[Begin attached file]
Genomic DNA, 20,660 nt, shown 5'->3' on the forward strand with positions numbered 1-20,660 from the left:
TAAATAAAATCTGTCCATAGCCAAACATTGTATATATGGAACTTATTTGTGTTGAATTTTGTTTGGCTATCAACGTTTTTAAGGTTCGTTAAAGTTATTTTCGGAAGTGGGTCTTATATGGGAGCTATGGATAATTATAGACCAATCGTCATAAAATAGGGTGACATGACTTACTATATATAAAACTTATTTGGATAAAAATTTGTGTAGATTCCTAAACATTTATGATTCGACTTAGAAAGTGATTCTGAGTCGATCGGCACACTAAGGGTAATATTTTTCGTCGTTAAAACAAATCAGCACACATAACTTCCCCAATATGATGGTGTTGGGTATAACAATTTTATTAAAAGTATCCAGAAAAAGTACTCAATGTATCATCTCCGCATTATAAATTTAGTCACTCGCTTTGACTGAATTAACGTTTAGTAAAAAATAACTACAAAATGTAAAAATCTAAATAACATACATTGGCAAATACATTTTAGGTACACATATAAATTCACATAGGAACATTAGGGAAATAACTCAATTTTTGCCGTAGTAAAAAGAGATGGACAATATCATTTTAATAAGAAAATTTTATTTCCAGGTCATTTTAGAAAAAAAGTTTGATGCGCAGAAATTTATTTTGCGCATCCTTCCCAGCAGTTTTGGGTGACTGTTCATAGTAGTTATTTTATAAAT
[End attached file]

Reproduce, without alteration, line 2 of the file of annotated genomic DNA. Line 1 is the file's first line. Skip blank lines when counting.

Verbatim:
TAAATAAAATCTGTCCATAGCCAAACATTGTATATATGGAACTTATTTGTGTTGAATTTTGTTTGGCTATCAACGTTTTTAAGGTTCGTTAAAGTTATTTTCGGAAGTGGGTCTTATATGGGAGCTATGGATAATTATAGACCAATCGTCATAAAATAGGGTGACATGACTTACTATATATAAAACTTATTTGGATAAAAATTTGTGTAGATTCCTAAACATTTATGATTCGACTTAGAAAGTGATTCTGAGTCGATCGGCACACTAAGGGTAATATTTTTCGTCGTTAAAACAAATCAGCACACATAACTTCCCCAATATGATGGTGTTGGGTATAACAATTTTATTAAAAGTATCCAGAAAAAGTACTCAATGTATCATCTCCGCATTATAAATTTAGTCACTCGCTTTGACTGAATTAACGTTTAGTAAAAAATAACTACAAAATGTAAAAATCTAAATAACATACATTGGCAAATACATTTTAGGTACACATATAAATTCACATAGGAACATTAGGGAAATAACTCAATTTTTGCCGTAGTAAAAAGAGATGGACAATATCATTTTAATAAGAAAATTTTATTTCCAGGTCATTTTAGAAAAAAAGTTTGATGCGCAGAAATTTATTTTGCGCATCCTTCCCAGCAGTTTTGGGTGACTGTTCATAGTAGTTATTTTATAAAT